There’s a new version of Android due next month, according to rumours, and the LG Optimus G Nexus will be the first device to run it. Google is said to be holding a joint event with LG, where the Korean company will announce the new device, the whispers say.

Google will also revamp how it positions its Nexus family of products, letting anyone who wants to make Nexus devices do so. So, big changes ahead.

Android 4.2 is a minor update to Jelly Bean, rather than a whole new build of Android. Rumour has it we’re not due Android 5.0 until next autumn, which I suppose is fair enough, considering Jelly Bean is only on 2 per cent of devices so far.

Now, these changes to the Nexus brand. So far it’s been reserved for flagship devices Google has co-produced, like the Nexus 7 (with Acer) and the Galaxy Nexus (with Samsung). But from next month Google will let any manufacturer release devices as part of the Nexus program, the rumours say. All they’ll have to do is stick to standards laid down by Google.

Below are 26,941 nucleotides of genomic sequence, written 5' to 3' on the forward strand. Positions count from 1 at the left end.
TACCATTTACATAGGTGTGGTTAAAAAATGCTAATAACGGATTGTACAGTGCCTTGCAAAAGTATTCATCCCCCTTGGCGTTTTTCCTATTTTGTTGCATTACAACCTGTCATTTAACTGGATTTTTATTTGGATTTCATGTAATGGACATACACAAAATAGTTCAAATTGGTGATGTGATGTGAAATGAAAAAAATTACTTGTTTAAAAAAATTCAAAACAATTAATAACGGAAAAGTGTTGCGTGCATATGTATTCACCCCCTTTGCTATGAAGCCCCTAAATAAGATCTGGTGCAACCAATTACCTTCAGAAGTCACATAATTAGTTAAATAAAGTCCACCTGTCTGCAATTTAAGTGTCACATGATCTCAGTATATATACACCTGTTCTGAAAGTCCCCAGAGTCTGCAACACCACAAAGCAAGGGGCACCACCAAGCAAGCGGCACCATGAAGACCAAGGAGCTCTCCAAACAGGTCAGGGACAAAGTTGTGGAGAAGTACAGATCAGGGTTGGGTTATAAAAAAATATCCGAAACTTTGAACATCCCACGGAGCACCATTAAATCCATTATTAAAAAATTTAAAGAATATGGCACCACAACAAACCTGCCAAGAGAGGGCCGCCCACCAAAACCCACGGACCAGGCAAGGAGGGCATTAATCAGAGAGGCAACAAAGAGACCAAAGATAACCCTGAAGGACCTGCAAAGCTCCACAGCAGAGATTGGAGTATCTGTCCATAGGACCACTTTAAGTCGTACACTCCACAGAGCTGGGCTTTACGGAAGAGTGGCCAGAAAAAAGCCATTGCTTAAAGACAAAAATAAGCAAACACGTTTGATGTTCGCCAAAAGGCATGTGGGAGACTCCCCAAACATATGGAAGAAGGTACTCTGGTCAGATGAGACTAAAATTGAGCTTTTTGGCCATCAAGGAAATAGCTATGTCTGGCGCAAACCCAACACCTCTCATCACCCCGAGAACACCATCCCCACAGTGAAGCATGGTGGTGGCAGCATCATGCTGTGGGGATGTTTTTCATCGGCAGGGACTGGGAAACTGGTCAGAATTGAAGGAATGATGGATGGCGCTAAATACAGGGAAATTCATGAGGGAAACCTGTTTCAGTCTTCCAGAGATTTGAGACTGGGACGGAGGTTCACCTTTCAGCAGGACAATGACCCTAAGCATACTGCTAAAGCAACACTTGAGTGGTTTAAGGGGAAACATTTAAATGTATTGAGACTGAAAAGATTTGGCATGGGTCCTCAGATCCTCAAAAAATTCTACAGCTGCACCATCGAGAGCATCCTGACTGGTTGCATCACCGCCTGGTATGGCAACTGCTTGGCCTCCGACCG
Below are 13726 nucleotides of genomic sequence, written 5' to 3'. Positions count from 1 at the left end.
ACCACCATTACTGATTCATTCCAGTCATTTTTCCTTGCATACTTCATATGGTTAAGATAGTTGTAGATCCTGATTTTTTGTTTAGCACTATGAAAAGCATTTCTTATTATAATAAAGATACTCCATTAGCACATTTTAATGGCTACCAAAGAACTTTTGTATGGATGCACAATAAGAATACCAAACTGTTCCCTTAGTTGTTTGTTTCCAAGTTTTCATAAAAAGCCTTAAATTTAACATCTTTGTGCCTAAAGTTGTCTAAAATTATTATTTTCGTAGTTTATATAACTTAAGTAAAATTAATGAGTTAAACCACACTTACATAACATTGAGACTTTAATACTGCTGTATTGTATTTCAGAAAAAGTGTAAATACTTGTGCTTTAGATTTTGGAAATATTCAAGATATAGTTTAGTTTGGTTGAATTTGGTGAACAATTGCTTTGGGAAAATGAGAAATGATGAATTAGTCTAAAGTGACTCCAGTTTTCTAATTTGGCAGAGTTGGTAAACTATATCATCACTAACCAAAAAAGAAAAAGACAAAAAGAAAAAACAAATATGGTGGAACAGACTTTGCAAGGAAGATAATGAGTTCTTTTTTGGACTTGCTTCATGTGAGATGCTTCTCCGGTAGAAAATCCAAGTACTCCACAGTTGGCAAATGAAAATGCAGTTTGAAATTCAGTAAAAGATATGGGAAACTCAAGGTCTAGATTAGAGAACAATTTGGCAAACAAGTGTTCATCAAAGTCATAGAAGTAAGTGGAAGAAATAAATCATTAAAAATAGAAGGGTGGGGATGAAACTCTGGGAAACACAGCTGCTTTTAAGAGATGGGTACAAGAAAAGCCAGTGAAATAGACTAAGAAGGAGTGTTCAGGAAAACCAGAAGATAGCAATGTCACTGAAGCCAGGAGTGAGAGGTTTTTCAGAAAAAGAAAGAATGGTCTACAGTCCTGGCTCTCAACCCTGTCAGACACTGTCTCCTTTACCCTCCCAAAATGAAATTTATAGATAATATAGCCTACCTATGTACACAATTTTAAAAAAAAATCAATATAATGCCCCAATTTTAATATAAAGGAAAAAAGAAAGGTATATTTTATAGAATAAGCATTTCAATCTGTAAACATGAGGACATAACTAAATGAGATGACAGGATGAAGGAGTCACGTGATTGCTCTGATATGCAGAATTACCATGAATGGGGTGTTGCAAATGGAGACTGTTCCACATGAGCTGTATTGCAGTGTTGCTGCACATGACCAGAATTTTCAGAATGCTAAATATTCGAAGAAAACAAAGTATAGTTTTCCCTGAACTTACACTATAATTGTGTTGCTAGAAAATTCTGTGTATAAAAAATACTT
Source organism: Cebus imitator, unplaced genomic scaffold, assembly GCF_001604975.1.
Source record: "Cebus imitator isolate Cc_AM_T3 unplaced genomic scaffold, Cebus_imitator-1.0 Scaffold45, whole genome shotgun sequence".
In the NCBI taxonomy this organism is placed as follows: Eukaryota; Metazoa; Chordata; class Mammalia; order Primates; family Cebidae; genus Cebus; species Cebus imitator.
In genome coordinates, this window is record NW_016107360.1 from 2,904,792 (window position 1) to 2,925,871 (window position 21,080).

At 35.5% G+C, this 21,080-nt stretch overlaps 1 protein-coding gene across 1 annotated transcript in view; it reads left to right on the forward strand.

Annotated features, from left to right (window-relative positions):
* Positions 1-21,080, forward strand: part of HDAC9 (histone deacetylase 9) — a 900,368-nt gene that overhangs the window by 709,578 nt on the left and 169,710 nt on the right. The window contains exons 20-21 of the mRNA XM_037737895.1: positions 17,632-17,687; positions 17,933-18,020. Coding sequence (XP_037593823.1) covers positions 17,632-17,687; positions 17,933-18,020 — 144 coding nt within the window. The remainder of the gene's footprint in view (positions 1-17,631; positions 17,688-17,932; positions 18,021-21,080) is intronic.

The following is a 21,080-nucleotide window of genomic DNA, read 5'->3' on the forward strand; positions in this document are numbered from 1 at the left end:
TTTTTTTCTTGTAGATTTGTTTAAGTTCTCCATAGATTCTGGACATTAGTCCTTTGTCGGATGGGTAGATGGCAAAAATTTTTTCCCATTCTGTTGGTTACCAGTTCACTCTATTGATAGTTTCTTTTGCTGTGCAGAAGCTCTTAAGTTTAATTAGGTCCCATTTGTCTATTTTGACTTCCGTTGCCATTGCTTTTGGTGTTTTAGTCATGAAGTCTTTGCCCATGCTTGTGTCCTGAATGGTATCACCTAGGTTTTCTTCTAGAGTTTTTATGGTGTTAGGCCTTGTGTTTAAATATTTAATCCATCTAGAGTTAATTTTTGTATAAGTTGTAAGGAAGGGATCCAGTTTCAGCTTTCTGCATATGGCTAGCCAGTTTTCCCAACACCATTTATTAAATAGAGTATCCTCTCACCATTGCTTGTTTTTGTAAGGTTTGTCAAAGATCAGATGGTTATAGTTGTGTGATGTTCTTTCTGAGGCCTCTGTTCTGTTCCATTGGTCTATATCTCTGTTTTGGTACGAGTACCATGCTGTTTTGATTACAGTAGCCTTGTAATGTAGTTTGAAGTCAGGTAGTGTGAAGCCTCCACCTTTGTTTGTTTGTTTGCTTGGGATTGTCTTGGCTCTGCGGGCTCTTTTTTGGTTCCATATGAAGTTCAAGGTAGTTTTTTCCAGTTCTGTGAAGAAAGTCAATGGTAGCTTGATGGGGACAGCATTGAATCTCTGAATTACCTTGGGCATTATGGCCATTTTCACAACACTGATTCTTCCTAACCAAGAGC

To join the Nexus family, companies will have to make devices that use stock Android and 64MB of secure memory for faster media streaming. Though custom UI skins can be added as part of a new “customisation centre” Google will introduce.

These rumours come from “a regular source who has provided accurate information in the past” but wishes to remain anonymous, according to Android and Me.

LG introduced its Optimus G smartphone last month. Details on the Optimus G Nexus are pretty scarce though, other than it’ll run this new version of Jelly Bean. We’ll bring you more as we get it.

Link: Android and Me

  • Lexplex

    Android definitely has to try and reduce version fragmentation and rollout time to draw Apple fans away from iOS. It’s nothing but frustrating to get introduced to new features then have to wait six months (or longer) before being able to use them, especially when Apple rolls out new versions of iOS a few days after official announcements. Granted, it’s because Android is designed as an operating system which manufacturers then build their own features onto, but there has to be a middle ground. It’ll be interesting to see if they manage to pull it off.

Hot chat, right here!

Our most commented stories right now...